2. Funerary stone circles
Although henge monuments can be found elsewhere in Scotland, at Cairnpapple Hill just outside Edinburgh and Balfarg in Fife for example, they can hardly be considered common. It is a little bit surprising, therefore, that there are two major henge monuments within a mile of one another in the remote Orkney Islands.
The Orkneys lie off the extreme northeast corner of the Scottish mainland and, although the distance is only a few miles, the intervening stretch of water—the Pentland Firth—is among the most treacherous in the world. Violent tidal races flow through from the North Sea and the Atlantic and gale force winds are not infrequent. Even so, they were settled very early in the Neolithic. The houses at Knap of Howar on Papa Westray, which date to about 3600 BC, represent the earliest standing buildings in Europe. The slightly later community at Skara Brae has been described in detail elsewhere on this web site. Although there are many similarities between the two settlements, they are distinguished by their pottery. Unstan Ware, characterized by shallow bowls with rounded bottoms and decorated rims, is found at Knap of Howar while the highly decorated, flat-bottomed Grooved Ware is more common at Skara Brae. Whether this distinction represents different cultural traditions (different ‘tribes’ for example), different functions, or simply the passage of time is unknown.
As was the case elsewhere, the earliest inhabitants erected chambered tombs (such as the one at Taversoe Tuick on Rousay, left) to serve as repositories for the bones of their ancestors and to mark their territory. Through these relics they could summon the spirits of their ancestors to give them guidance and approval. They could intercede on the family’s behalf with the external forces that controlled their lives. The tombs are divided into two types, each associated with a different type of pottery—Orkney-Cromarty Cairns normally contain Unstan Ware while Grooved Ware is found in Maes Howe Tombs. Of the 80 or so tombs that have been discovered, all but ten of them are stalled cairns. The Maes Howe tombs are much larger and more elaborate requiring much more effort on the part of more people. This suggests that they were later. Unfortunately, the radiocarbon evidence is not entirely conclusive owing to their wide margin of error.
Of all the tombs, by far the most impressive is Maes Howe itself. It looks onto a pair of lochs, the Lochs of Harray and of Stenness, separated by a narrow spit of land. This particular spot is at the centre of what seems to have been a natural meeting place for the inhabitants of the islands It is readily accessible by both land and water and surrounded by a ring of hills—very reminiscent of Callanish on the Isle of Lewis. While Harray is a freshwater loch, Stenness is open to the sea. Here is yet another dualistic element in the Neolithic cosmology, along with male-and-female, life-and-death, summer-and-winter, good-and-evil, etc. It is interesting, therefore, that there are two great stone circles here—the Stones of Stenness and the Ring of Brodgar.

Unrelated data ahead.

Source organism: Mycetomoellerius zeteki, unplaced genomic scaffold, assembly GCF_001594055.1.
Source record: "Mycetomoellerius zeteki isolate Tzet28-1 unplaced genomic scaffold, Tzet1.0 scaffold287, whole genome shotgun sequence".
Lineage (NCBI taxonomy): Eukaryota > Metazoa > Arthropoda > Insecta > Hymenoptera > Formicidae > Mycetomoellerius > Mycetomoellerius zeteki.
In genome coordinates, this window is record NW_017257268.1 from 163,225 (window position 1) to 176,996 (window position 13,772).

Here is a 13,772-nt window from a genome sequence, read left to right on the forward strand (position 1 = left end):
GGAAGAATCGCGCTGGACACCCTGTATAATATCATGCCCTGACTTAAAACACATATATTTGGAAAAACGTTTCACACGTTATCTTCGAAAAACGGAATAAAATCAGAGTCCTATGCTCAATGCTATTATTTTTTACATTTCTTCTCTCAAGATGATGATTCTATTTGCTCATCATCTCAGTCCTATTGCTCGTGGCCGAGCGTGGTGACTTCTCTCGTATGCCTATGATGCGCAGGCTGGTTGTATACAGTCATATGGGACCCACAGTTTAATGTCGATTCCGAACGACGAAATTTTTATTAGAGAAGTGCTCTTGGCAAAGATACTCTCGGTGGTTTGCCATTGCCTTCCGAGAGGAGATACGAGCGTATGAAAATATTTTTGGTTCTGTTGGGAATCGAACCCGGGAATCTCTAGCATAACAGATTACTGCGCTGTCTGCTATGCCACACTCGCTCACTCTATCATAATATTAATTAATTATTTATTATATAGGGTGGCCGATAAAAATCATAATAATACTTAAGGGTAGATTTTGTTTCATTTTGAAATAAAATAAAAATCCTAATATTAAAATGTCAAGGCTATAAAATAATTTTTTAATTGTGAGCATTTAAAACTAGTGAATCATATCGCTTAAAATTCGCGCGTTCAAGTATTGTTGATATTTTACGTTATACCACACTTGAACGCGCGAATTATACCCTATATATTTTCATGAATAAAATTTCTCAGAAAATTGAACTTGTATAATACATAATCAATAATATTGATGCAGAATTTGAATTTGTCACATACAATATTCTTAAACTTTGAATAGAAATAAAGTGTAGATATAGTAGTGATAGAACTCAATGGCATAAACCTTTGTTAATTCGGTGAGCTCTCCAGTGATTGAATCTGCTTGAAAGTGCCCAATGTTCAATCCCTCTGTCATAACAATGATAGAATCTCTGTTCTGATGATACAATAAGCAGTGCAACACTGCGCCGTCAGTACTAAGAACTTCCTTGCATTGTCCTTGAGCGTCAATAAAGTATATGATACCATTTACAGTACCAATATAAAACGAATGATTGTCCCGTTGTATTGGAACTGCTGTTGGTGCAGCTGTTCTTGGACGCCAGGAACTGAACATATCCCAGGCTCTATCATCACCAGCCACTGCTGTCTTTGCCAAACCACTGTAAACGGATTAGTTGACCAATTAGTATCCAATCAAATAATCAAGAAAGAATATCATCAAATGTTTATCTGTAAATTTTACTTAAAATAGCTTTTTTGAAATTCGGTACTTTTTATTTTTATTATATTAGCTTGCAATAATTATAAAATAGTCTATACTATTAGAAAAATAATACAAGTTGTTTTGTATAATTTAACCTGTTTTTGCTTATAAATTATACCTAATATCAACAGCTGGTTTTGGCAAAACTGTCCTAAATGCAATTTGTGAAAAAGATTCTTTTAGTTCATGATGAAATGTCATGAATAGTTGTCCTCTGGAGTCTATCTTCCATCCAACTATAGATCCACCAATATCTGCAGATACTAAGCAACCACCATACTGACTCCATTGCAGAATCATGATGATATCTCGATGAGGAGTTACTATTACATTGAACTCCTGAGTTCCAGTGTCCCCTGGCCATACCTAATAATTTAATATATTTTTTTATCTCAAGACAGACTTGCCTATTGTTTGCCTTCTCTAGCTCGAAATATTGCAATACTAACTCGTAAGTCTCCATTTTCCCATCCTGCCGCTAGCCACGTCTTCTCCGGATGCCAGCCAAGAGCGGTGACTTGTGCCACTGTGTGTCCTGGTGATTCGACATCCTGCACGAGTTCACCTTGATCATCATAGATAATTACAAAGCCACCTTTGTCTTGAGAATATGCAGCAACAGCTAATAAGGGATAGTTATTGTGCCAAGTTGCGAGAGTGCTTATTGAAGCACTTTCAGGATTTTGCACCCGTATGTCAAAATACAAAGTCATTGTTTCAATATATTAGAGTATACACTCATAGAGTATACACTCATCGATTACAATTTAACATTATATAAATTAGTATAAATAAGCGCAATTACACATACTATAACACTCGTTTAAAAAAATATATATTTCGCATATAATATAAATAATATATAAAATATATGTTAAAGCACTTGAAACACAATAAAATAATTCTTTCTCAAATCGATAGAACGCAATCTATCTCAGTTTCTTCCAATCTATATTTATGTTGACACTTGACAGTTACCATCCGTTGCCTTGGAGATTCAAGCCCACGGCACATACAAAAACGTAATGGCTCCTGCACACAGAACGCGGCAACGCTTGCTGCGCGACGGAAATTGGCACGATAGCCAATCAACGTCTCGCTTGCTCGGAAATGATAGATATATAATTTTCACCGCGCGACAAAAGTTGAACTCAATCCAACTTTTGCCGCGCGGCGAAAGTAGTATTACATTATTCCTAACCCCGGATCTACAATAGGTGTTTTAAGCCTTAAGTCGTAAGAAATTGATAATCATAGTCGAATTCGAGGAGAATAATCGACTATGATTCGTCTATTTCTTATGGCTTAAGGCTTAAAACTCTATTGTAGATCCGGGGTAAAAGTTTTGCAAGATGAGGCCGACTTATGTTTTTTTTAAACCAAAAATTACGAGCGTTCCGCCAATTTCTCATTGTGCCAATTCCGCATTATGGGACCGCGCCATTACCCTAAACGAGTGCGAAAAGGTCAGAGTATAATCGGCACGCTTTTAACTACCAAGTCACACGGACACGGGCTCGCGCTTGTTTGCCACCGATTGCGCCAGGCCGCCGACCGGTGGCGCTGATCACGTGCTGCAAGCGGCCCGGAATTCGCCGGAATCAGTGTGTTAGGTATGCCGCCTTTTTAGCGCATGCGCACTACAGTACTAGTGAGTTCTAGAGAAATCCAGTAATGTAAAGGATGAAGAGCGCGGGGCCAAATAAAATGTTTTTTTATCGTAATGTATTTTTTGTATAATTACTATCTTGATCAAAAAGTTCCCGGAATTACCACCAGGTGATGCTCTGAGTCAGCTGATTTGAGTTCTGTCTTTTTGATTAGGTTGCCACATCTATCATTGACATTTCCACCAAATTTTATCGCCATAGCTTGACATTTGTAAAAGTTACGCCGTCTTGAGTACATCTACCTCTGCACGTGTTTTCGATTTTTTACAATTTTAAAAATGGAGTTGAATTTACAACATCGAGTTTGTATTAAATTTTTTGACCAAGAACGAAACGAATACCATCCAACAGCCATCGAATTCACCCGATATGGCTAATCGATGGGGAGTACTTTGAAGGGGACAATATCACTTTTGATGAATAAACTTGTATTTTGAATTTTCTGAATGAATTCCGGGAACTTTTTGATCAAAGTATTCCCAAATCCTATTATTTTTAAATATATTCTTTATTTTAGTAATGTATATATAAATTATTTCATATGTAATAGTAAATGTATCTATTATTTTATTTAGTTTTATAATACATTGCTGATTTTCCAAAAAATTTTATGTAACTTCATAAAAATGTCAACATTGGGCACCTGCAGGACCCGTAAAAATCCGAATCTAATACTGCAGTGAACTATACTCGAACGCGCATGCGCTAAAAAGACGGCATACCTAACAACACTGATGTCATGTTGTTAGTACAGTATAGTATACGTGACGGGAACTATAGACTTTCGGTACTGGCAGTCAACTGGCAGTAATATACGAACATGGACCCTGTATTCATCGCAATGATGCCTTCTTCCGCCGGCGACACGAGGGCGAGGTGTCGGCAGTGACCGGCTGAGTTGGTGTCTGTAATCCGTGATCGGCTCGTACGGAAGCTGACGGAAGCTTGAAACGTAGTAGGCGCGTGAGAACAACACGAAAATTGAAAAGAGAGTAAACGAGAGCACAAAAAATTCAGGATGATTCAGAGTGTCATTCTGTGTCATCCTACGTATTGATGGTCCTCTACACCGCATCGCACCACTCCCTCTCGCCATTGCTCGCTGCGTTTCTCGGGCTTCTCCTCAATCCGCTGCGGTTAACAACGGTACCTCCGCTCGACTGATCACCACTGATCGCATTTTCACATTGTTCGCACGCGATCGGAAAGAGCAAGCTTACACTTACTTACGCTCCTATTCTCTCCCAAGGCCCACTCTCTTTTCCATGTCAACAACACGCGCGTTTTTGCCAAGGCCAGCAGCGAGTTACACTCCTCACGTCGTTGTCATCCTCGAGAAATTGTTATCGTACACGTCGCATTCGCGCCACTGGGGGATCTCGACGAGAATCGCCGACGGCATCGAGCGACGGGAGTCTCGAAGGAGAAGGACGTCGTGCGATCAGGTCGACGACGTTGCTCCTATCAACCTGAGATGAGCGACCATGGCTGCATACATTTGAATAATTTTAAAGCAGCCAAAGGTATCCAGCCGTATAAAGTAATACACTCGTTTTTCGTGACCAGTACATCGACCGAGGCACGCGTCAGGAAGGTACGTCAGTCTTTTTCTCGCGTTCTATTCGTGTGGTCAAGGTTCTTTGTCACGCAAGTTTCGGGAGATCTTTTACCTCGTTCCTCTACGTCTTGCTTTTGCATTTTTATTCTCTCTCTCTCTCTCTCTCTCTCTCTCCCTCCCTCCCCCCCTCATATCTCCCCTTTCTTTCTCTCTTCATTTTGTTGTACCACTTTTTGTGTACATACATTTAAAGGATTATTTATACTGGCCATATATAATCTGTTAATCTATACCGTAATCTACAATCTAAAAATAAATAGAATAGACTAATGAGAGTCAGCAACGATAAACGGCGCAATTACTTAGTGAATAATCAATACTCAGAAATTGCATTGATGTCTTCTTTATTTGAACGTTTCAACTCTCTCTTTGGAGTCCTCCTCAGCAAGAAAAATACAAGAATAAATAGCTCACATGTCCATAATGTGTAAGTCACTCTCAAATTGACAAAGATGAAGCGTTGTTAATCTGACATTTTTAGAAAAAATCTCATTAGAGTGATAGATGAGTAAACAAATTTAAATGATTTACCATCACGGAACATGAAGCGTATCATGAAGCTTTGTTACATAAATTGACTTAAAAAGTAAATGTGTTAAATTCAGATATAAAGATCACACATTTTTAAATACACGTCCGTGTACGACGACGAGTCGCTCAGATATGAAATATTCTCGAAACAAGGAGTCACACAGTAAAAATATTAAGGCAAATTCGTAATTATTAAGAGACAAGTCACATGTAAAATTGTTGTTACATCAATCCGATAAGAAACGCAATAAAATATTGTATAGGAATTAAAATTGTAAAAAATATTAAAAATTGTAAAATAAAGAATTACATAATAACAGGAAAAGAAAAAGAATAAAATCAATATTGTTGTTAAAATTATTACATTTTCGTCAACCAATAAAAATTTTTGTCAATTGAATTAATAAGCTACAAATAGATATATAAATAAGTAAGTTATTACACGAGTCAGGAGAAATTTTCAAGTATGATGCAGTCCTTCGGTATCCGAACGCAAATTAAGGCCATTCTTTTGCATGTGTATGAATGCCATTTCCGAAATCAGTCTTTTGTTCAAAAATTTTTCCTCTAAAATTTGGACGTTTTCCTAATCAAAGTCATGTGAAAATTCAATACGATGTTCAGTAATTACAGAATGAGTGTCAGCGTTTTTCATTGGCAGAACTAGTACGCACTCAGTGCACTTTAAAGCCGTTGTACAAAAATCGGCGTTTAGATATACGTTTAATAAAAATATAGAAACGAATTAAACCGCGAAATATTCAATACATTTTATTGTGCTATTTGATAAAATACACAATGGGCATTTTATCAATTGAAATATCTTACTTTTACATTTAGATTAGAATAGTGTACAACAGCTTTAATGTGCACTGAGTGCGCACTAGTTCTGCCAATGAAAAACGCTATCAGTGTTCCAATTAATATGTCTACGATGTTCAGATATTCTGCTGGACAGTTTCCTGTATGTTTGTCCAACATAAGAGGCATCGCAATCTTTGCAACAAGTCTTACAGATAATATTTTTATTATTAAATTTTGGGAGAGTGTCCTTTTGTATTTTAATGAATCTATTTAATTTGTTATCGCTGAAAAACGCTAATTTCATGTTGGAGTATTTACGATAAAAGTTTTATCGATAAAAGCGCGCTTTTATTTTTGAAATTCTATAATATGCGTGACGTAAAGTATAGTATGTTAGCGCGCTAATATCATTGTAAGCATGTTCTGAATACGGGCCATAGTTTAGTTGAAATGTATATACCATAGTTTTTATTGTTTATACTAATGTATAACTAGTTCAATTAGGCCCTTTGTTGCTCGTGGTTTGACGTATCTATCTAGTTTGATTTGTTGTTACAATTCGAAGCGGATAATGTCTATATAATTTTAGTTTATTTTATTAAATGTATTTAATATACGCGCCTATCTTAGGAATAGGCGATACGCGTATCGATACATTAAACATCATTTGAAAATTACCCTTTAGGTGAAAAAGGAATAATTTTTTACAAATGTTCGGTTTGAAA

The Heart of Neolithic Orkney
In addition to the circles and the tomb, there are a number associated sites, including a small stone circle at Bookan, a number of Bronze Age tombs and several standing stones. So dense is the concentration that the area has been designated a World Heritage Site, the Heart of Neolithic Orkney.
Within 100 metres or so of Stenness (and probably contemporary with it) is small village known as Barnhouse. The unusual character of the buildings (discussed in greater detail in an upcoming article) suggests that they may have housed a community of priests or priestesses.
It has been suggested that the smaller of the two circles, the Stones of Stenness, is the earlier. Both are associated with tombs but, while those near Stenness are mainly Neolithic in date, the Ring of Brodgar is surrounded by round cairns belonging to the Early Bronze Age.
Since 2003, there have been annual excavations at Ness of Brodgar, the area just north of the causeway separating the two stone circles. These are bound to have an enormous impact on our understanding of the relationships among all of the monuments in the vicinity. As far as I am concerned, that is a neat excuse for setting my conclusions aside for a few years, until all of this new information can be properly digested.
|Burl, Aubrey||(2000)||Stone Circles of Britain, Ireland and Brittany|
|Cunliffe, Barry||(2001)||Facing the Ocean: The Atlantic and its Peoples|
|Garnham, Trevor||(2004)||Lines on the Landscape, Circles from the Sky|
|Renfrew, Colin||(1979)||Investigations in Orkney, Society of Antiquaries of London, Research Report No. 38|
|Renfrew, Colin (edit.)||(1985)||The Prehistory of Orkney|
|Ritchie, J.N.G.||(1978)||‘The Stones of Orkney,’ Proc. Soc. Antiq. Scot., 107|
|Scarre, Chris||(2007)||The Megalithic Monuments of Britain and Ireland|
|Wickham-Jones, Caroline||(2006)||Between the Wind and the Water, World Heritage Orkney|